Examining the Link between Gut Microbiota and Cognition in Two Distinct Models
4 April 2023 (Tuesday), 4pm
There is mounting evidence that intestinal microbiota communities and their genes (the gut microbiome) influence how animals behave and interact with their environment through the microbiome-gut-brain-axis. It is clear from manipulative experiments in lab rodents that alterations to their gut microbiota generate marked changes in cognitive and behavioral phenotypes including learning, memory, social behaviour and anxiety. However, one of the major challenges in this field of research is the need for non-murine models that can better represent the complexity of the human microbiome. Mice have been extensively used in gut microbiota research, but they do not fully capture the diversity and functionality of the human gut microbiome. In this seminar, I will be outlining my plans for an initial exploration of two organism models to examine the link between gut microbiota and cognitive and behavioral phenotypes, either in the lab or the field.
The first model organism is the tree shrew, a small, arboreal mammal, which shares a close evolutionary relationship with primates, and thus offers an excellent candidate for microbiota research. Notably, tree shrews have a strikingly similar gut microbial community and gut-brain axis to humans. In addition, a tree shrew model also has the advantage of being cost-effective and easily accessible for laboratory settings. This makes it a valuable alternative to non-human primate lab testing, which can be expensive and challenging.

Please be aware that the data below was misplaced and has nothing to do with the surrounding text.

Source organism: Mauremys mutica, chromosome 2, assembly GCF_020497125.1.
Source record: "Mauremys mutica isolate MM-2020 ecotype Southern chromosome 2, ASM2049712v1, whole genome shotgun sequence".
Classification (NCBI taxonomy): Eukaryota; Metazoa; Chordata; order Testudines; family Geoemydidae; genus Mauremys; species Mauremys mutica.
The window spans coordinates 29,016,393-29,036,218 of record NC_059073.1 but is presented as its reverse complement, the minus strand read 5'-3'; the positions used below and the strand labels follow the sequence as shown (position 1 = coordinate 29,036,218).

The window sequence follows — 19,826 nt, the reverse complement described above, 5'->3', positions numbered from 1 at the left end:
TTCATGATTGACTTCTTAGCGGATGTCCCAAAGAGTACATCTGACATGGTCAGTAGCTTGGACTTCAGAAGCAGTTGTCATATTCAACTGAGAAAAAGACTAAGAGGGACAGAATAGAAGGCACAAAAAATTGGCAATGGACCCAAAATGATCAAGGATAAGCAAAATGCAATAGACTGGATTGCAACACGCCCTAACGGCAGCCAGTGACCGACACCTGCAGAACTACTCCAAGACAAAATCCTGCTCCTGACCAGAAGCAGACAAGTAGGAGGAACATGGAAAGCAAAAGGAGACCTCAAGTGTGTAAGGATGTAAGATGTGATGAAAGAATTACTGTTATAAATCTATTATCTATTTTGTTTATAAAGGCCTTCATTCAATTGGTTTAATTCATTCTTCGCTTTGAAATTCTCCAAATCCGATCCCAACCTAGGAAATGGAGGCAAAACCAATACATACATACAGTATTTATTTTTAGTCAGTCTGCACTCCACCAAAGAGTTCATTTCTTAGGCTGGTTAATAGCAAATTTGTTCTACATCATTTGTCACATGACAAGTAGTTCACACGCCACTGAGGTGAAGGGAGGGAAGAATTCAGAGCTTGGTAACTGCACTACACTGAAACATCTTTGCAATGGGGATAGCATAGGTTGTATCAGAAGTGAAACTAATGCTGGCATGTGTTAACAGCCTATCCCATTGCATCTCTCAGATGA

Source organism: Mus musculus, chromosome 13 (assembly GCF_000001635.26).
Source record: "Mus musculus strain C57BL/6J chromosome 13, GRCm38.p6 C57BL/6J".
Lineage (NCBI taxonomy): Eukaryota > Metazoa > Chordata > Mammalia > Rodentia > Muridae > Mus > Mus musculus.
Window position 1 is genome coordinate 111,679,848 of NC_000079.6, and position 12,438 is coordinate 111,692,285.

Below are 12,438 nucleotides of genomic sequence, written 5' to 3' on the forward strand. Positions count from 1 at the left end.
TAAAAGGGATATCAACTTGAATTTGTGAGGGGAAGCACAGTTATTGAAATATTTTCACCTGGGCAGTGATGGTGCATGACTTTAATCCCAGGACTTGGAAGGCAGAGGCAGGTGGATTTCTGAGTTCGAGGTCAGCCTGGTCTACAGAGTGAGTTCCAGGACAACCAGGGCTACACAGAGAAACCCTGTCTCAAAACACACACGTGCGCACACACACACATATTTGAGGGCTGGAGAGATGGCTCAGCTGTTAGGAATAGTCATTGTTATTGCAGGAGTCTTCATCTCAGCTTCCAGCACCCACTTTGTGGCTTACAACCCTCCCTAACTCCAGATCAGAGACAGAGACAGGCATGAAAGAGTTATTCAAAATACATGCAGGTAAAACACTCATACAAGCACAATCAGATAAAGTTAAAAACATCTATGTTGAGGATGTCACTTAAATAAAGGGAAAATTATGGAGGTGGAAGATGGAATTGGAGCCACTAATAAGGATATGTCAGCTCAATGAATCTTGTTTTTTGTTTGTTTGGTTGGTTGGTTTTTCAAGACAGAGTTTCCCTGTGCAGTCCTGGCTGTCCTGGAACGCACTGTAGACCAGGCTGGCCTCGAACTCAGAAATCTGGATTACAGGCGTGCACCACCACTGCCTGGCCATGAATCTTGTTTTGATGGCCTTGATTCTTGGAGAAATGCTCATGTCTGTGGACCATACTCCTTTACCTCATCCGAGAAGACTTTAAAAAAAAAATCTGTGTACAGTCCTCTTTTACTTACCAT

The second model organism of interest is the long-tailed macaque urban population of Singapore. Long-tailed macaques in Singapore have adapted to urbanization and are now living in close proximity to humans, often feeding on human food waste. Such an urbanized diet has been shown to have profound effects on the gut microbiota of animals, including primates, which may have implications for cognitive and behavioral phenotypes. This population can provide a unique opportunity to study the effects of urbanization on the gut microbiota and cognitive function through the gut-brain axis in a fully naturalistic setting.